Population and Environment

, Volume 34, Issue 1, pp 113–141 | Cite as

The use of survey data to study migration–environment relationships in developing countries: alternative approaches to data collection

  • Richard E. BilsborrowEmail author
  • Sabine J. F. Henry
Original Paper


Growing interest in the environmental aspects of migration is not matched by research on their interrelationships, due partly to the lack of adequate data sets on the two together. Focusing on the microlevel, we describe the data required to effectively investigate these interrelationships. Data sources are discussed, including information that should be collected, focusing on household surveys and remote sensing. The main section of the paper describes three alternative approaches to data collection: (a) using existing population and environmental data from different sources, illustrated by Burkina Faso; (b) adding questions to a survey developed for another purpose, illustrated for Guatemala using a DHS survey; and (c) designing a new survey specifically to collect both migration and environmental data to investigate interrelationships, illustrated by Ecuador. Methods used and summary findings are described, followed by a discussion of their advantages and limitations. We conclude with recommendations as to effective use of each approach as research on migration–environment linkages moves forward.


Migration Rural environment Household survey Remote sensing Land use Climate change Burkina Faso Guatemala Ecuador 



For Burkina Faso, we are grateful to the Institut Superieur des Sciences de la Population (Burkina Faso), the Université de Montréal (Canada), and the Program Majeur en Population et Développement (Mali) for access to the demographic and community data, and to the Climatic Research Unit (UK) for rainfall data. For Guatemala, the data and questionnaire are publicly available. Funding for the original Ecuador data collection in 2008 and the preliminary analysis was provided by the US National Institutes of Health (R21-HD052092). Data were collected by the Centro de Estudios de Población y Desarrollo Social (Quito). Brian Frizzelle of the Spatial Analysis Unit of the UNC Carolina Population Center obtained and analyzed the satellite imagery. Finally, we are grateful for useful comments on a previous draft from Clark Gray and two anonymous referees.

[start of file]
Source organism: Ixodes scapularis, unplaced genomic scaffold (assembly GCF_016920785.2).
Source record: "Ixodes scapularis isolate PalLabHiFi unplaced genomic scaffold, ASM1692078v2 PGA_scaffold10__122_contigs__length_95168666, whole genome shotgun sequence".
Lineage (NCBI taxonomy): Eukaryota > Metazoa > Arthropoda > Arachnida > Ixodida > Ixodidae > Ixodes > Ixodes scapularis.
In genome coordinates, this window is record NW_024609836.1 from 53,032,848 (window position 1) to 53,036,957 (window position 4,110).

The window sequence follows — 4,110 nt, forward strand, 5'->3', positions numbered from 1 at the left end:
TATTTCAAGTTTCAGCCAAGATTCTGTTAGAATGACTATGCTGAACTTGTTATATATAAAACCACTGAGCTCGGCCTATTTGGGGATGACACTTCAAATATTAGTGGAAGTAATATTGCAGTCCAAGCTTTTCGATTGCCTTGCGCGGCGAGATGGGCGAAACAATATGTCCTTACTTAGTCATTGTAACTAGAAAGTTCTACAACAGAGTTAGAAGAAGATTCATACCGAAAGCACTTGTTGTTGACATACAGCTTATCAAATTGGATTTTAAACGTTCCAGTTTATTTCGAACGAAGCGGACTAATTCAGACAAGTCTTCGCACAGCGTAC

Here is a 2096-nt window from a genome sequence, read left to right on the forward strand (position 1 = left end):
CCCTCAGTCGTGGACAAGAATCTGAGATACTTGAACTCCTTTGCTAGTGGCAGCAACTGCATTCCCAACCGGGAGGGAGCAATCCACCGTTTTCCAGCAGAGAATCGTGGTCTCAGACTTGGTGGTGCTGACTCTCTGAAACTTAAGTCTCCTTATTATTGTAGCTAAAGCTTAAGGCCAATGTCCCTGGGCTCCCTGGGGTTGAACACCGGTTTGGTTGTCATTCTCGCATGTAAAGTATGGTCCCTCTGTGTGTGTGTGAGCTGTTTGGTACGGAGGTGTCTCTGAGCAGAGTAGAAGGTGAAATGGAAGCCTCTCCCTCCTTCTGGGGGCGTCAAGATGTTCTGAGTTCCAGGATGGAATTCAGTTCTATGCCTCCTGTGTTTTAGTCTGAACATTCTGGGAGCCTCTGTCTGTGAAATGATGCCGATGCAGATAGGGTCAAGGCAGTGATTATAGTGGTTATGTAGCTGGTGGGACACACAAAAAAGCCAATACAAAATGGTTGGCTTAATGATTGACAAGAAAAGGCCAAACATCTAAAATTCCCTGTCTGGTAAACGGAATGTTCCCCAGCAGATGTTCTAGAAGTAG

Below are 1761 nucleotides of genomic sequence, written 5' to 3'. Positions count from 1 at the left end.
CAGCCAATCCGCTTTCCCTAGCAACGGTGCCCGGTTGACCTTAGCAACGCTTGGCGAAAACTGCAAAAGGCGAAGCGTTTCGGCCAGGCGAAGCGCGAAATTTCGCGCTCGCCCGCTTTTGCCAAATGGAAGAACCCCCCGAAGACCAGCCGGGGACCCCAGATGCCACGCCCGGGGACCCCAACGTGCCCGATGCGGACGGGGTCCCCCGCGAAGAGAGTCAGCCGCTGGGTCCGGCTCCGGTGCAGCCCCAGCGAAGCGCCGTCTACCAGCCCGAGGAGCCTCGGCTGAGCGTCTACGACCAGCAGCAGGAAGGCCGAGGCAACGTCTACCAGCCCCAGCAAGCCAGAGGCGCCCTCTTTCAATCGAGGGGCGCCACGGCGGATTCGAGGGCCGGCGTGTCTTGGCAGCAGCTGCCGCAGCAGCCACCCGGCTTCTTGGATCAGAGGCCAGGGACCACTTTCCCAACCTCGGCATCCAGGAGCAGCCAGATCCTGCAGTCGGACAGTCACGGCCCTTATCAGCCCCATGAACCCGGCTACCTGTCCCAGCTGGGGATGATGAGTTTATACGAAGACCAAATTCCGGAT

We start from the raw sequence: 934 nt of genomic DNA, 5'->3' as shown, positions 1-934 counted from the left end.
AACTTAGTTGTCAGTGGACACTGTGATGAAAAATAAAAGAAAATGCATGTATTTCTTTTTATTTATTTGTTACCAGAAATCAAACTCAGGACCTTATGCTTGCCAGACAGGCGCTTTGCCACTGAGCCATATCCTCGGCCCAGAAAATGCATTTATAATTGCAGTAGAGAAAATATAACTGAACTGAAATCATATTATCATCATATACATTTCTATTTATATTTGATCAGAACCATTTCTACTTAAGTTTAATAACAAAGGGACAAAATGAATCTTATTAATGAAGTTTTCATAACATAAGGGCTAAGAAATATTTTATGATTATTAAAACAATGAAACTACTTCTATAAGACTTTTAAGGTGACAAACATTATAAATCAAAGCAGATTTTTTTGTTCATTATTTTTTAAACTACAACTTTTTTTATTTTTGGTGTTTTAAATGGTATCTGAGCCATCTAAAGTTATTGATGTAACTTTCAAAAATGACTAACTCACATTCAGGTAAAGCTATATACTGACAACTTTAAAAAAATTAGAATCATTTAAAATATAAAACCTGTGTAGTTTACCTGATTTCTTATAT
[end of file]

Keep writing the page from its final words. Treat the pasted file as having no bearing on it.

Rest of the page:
1. Antoine, P., Bry, X., & Diouf, P. (1987). La fiche AGEVEN: Un outil pour la collecte des données rétrospectives. Techniques d’enquêtes, 13(2), 173–181.Google Scholar
  2. Arguello, O. (1981). Estrategias de supervivencia: un concepto en busca de su contenido. Demografia y Economia 15(2).Google Scholar
  3. Axinn, W., Barber, J., & Ghimire, D. (1997). The neighborhood history calendar: A data collection method designed for dynamic multilevel modelling. Sociological Methodology, 27, 355–392.CrossRefGoogle Scholar
  4. Bardsley, D., & Hugo, G. (2010). Migration and climate change: Examining thresholds of change to guide effective adaptation decision-making. Population and Environment, 32, 238–262.CrossRefGoogle Scholar
  5. Bates, D. C. (2002). Environmental refugees? Classifying human migrations caused by environmental change. Population and Environment, 23(5), 465–477.CrossRefGoogle Scholar
  6. Beckett, M., Davanzo, J., Sastry, N., Panis, C., & Peterson, C. (2001). The quality of retrospective data. Journal of Human Resources, 36(3), 593–625.CrossRefGoogle Scholar
  7. Bie Lilleør, H., & Van den Broeck, K. (2011). Economic drivers of migration and climate change in LDCs. Global Environmental Change, special issue Global Environmental Migration, 21S, S70–S80.Google Scholar